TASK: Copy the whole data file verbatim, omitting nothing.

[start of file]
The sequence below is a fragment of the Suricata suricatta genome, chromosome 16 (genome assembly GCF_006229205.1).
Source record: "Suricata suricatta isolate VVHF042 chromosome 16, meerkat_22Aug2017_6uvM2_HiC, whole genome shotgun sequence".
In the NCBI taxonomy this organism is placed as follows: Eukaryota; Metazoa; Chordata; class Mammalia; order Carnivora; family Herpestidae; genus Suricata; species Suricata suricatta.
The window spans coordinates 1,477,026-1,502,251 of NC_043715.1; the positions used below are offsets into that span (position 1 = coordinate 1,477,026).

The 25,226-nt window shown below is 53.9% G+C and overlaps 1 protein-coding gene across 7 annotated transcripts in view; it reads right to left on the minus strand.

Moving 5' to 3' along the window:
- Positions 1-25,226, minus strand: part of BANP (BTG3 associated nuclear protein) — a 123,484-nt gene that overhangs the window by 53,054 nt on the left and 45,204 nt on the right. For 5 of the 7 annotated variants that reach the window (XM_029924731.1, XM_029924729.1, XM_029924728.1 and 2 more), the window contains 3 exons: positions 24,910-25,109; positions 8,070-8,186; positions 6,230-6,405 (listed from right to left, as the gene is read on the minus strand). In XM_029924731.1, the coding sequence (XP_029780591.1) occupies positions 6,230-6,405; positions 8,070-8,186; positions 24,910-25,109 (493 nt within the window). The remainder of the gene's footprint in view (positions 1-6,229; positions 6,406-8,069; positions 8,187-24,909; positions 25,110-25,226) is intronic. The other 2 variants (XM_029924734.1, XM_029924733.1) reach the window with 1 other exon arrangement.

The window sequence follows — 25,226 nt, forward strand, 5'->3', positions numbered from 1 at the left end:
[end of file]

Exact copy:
The sequence below is a fragment of the Suricata suricatta genome, chromosome 16 (genome assembly GCF_006229205.1).
Source record: "Suricata suricatta isolate VVHF042 chromosome 16, meerkat_22Aug2017_6uvM2_HiC, whole genome shotgun sequence".
In the NCBI taxonomy this organism is placed as follows: Eukaryota; Metazoa; Chordata; class Mammalia; order Carnivora; family Herpestidae; genus Suricata; species Suricata suricatta.
The window spans coordinates 1,477,026-1,502,251 of NC_043715.1; the positions used below are offsets into that span (position 1 = coordinate 1,477,026).

The 25,226-nt window shown below is 53.9% G+C and overlaps 1 protein-coding gene across 7 annotated transcripts in view; it reads right to left on the minus strand.

Moving 5' to 3' along the window:
- Positions 1-25,226, minus strand: part of BANP (BTG3 associated nuclear protein) — a 123,484-nt gene that overhangs the window by 53,054 nt on the left and 45,204 nt on the right. For 5 of the 7 annotated variants that reach the window (XM_029924731.1, XM_029924729.1, XM_029924728.1 and 2 more), the window contains 3 exons: positions 24,910-25,109; positions 8,070-8,186; positions 6,230-6,405 (listed from right to left, as the gene is read on the minus strand). In XM_029924731.1, the coding sequence (XP_029780591.1) occupies positions 6,230-6,405; positions 8,070-8,186; positions 24,910-25,109 (493 nt within the window). The remainder of the gene's footprint in view (positions 1-6,229; positions 6,406-8,069; positions 8,187-24,909; positions 25,110-25,226) is intronic. The other 2 variants (XM_029924734.1, XM_029924733.1) reach the window with 1 other exon arrangement.

The window sequence follows — 25,226 nt, forward strand, 5'->3', positions numbered from 1 at the left end: